Time is everywhere, but impossible to grasp: we talk constantly about it since our language is temporalized according to the past, the present and the future, we live it and experience it in the form of regret, promise, project, memory, surprise or expectation, we observe it in the stars, our bodies, the seasons. But we don’t know it. This ambiguous status of time has given rise to a philosophical questioning constantly taken up from the pre-Socratics to the present day. Every great philosophy deals with it. Several themes appear as so many open questions.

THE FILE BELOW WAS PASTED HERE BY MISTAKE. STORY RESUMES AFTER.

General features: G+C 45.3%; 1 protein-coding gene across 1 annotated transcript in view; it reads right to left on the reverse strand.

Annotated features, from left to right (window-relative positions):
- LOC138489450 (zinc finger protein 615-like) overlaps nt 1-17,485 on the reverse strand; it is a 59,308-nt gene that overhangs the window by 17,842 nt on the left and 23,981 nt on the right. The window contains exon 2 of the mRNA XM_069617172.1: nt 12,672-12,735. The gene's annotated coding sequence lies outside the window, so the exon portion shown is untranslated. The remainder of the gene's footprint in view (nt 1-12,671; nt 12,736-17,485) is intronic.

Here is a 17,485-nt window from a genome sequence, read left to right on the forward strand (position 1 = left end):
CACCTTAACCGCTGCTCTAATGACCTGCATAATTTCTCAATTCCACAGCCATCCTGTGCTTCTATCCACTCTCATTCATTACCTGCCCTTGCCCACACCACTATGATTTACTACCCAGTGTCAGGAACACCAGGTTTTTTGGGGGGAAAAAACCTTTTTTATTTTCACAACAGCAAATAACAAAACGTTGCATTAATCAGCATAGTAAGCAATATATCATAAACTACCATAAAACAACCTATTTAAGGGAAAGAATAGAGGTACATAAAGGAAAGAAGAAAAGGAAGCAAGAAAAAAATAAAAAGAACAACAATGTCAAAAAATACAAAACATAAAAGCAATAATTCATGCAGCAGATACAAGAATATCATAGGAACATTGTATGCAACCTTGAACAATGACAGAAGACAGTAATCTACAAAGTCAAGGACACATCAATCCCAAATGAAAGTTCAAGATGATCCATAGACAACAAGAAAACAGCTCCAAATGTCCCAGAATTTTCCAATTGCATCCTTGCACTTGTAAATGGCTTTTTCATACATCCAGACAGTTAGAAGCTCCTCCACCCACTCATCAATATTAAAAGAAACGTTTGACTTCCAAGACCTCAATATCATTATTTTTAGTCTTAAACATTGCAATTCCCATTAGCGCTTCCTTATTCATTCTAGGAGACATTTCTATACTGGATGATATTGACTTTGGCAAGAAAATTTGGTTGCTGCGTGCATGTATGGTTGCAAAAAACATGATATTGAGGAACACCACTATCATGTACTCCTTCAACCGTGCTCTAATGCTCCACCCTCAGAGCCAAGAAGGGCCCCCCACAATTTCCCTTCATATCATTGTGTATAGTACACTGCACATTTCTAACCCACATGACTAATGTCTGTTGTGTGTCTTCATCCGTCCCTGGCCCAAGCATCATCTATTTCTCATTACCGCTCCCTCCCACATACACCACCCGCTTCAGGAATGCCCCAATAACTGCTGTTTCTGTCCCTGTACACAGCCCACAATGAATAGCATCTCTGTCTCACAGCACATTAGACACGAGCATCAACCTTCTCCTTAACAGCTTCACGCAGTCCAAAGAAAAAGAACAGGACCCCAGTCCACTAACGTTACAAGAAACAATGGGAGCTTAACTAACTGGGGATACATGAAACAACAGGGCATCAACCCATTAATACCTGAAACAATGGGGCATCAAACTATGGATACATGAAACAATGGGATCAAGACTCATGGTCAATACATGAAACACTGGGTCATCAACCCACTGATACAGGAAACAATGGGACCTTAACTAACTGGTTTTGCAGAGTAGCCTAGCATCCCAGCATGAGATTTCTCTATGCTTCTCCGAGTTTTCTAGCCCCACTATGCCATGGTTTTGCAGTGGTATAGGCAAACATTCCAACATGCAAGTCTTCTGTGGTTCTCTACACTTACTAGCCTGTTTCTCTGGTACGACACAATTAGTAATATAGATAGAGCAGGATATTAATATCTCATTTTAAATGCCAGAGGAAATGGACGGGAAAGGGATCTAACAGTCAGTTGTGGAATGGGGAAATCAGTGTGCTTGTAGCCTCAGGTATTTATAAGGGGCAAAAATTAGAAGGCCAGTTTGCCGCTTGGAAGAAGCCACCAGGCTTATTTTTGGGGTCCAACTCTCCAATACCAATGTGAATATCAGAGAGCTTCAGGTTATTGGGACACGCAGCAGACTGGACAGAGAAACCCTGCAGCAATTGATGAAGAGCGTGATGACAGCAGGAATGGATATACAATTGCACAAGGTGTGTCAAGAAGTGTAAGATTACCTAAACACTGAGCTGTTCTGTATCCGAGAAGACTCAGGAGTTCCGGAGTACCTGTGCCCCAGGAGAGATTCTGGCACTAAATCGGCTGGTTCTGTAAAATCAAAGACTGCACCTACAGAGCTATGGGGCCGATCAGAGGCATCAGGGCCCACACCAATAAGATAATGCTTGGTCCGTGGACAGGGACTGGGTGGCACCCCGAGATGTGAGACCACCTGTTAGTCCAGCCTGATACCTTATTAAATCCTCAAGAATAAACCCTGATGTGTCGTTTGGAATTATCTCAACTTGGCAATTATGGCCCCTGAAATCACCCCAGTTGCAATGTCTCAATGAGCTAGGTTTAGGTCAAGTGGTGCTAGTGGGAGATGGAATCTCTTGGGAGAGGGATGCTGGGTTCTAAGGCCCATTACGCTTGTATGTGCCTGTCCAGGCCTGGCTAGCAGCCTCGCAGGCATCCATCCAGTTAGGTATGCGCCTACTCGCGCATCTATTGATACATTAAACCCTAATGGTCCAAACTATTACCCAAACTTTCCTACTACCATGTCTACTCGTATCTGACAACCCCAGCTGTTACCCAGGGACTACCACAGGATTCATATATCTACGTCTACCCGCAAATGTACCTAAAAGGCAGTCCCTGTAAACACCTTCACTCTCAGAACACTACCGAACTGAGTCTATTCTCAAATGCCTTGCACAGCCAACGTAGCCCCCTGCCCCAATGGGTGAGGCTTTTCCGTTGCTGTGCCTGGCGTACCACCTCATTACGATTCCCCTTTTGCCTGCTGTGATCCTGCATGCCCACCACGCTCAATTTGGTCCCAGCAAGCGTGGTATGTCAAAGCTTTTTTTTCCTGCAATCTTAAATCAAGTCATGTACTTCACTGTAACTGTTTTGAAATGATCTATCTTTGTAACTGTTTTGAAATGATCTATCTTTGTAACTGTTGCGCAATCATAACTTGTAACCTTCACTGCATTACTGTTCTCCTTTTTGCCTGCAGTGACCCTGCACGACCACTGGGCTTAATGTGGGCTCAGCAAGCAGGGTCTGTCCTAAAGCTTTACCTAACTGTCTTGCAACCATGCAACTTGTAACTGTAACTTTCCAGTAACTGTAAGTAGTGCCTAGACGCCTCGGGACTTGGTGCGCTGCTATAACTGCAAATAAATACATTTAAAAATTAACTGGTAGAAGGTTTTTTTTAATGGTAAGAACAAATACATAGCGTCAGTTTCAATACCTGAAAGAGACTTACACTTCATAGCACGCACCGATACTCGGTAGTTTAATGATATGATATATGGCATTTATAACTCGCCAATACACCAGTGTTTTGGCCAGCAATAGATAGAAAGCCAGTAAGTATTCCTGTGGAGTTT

First, what is the reality of time? We can distinguish two main philosophical lines of thought that emerged from Antiquity. For the first, time is reality at once astronomical, physical and vital, which supports our temporal experience and consciousness. Thus, Plato considers that there are several real times: eternal for gods, cyclical for stars, linear for men and beasts who are transformed through metempsychoses. Subsequently, Descartes thinks of time as a continuous creation constantly replayed by God; Hegel sees in time the way in which reason is concretely realized: first through the nature time, then that of history and human consciousness. Bergson distinguishes between abstract, measuring time and duration, the only real that essentially characterizes the vital impetus unfolding in the universe and concentrating in consciousness which in turn can expand it to extract itself from the pure present and recapture the past, imagine the future or dream. Conversely, for Aristotle, time does not exist but only defines the measure of change: in reality, only individual substances exist. Some change more or less quickly according to becoming, generation and death, growth, movement; others, like the stars and the gods, always remain unchanged. Subsequently, Leibniz also considers that time is only the measure of the substances becoming: it only expresses order and succession without corresponding to any reality. Kant considers that it is only an a priori form of the subject’s sensibility: time then designates the simple framework in which we arrange a series of singular experiences according to a certain order. In turn, Husserl characterizes time as an essential dimension of human consciousness that thematizes objects in space and time without our being able to perceive either as such. However, phenomenological time is not a simple fixed frame as in Kant, but expresses a consciousness dynamic. Currently, the reflection avenues on the time metaphysics seek to understand the plurality of times of which the sciences speak: thermodynamics, quantum mechanics, general relativity, population genetics, embryonic development, neurosciences, computer science do not deal with the same temporalities. Rather than trying to unify them by reducing them to each other, a fruitful avenue consists in assuming that there are several times that are intertwined.